An information-theoretic quantification of the content of communication between brain regions.

bioRxiv : the preprint server for biology(2023)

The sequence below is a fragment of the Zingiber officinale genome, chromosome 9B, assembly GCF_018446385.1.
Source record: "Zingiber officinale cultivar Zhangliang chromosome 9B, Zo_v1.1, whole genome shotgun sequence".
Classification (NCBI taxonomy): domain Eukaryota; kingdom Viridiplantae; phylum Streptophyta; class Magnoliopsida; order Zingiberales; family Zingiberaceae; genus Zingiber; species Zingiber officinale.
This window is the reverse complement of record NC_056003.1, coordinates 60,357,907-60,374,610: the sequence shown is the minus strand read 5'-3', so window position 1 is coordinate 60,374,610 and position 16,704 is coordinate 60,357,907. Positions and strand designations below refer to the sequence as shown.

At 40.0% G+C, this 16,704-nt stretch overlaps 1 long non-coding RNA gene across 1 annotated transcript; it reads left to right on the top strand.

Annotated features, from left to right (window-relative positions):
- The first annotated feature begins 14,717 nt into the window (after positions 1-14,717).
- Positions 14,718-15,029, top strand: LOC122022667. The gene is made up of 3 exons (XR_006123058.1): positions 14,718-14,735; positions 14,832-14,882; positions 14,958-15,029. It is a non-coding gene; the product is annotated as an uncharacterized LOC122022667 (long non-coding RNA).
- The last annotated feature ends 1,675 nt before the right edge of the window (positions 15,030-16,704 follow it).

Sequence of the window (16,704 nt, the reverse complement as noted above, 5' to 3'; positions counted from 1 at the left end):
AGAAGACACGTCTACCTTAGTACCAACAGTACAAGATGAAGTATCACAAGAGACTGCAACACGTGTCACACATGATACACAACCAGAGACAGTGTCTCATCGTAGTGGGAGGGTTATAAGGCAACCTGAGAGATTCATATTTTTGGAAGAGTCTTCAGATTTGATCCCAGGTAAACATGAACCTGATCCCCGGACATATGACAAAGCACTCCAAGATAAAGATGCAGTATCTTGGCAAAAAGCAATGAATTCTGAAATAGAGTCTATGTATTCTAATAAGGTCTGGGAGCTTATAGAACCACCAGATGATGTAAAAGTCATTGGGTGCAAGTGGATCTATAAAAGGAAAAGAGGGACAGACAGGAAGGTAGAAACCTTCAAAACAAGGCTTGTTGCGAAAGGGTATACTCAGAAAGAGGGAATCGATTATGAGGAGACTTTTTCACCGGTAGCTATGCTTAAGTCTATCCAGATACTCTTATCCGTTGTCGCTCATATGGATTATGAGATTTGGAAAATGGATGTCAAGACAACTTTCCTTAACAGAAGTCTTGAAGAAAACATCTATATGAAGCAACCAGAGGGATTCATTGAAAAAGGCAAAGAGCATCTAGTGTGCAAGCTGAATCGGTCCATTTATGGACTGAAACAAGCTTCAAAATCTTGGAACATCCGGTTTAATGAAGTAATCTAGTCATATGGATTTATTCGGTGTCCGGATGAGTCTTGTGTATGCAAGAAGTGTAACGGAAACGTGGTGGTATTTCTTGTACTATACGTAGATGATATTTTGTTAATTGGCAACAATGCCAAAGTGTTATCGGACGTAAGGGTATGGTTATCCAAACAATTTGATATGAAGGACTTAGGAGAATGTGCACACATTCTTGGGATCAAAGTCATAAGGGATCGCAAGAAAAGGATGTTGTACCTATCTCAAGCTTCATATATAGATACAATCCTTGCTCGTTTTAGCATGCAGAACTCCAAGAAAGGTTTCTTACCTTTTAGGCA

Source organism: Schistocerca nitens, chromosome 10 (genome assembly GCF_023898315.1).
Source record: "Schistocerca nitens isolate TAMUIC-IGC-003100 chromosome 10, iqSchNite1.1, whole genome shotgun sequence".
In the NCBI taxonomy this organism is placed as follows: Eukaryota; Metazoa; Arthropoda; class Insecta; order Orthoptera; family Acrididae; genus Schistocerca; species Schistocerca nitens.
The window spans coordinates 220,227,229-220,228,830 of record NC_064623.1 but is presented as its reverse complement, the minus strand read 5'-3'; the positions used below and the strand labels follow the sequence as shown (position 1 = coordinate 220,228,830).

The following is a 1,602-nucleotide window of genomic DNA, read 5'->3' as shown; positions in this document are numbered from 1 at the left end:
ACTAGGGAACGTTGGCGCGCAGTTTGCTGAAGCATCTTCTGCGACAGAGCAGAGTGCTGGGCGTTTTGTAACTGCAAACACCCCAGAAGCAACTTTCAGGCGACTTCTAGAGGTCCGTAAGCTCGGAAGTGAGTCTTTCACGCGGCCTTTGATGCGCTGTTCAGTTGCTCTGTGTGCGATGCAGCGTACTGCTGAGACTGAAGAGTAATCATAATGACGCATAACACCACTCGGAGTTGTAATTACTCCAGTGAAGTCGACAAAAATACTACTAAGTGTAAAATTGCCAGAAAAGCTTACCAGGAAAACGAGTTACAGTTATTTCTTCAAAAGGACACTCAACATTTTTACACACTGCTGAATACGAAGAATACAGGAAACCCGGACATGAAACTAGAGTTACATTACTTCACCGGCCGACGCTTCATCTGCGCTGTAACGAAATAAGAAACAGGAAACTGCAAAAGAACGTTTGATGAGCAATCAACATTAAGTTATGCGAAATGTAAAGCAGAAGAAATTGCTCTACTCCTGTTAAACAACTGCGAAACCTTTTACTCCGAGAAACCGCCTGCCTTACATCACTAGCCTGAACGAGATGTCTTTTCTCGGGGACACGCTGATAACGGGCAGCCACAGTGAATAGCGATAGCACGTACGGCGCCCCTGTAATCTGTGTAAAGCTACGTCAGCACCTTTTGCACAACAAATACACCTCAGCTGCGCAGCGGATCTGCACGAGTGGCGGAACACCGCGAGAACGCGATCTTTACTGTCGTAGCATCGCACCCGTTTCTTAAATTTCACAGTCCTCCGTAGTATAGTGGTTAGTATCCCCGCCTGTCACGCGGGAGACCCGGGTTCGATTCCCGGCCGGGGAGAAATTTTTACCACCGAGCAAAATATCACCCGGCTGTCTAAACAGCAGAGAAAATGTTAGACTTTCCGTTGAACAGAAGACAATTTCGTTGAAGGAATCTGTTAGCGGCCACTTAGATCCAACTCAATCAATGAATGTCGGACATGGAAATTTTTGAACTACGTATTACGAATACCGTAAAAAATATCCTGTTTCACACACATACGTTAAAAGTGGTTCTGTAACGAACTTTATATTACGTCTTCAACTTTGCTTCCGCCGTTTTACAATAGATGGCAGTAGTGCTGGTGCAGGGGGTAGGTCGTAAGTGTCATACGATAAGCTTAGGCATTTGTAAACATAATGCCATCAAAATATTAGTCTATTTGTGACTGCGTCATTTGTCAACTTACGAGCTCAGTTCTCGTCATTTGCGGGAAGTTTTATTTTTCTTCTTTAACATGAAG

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Quantifying the amount, content and direction of communication between brain regions is key to understanding brain function. Traditional methods to analyze brain activity based on the Wiener-Granger causality principle quantify the overall information propagated by neural activity between simultaneously recorded brain regions, but do not reveal the information flow about specific features of interest (such as sensory stimuli). Here, we develop a new information theoretic measure termed Feature-specific Information Transfer (FIT), quantifying how much information about a specific feature flows between two regions. FIT merges the Wiener-Granger causality principle with information-content specificity. We first derive FIT and prove analytically its key properties. We then illustrate and test them with simulations of neural activity, demonstrating that FIT identifies, within the total information flowing between regions, the information that is transmitted about specific features. We then analyze three neural datasets obtained with different recording methods, magneto- and electro-encephalography, and spiking activity, to demonstrate the ability of FIT to uncover the content and direction of information flow between brain regions beyond what can be discerned with traditional anaytical methods. FIT can improve our understanding of how brain regions communicate by uncovering previously hidden feature-specific information flow.
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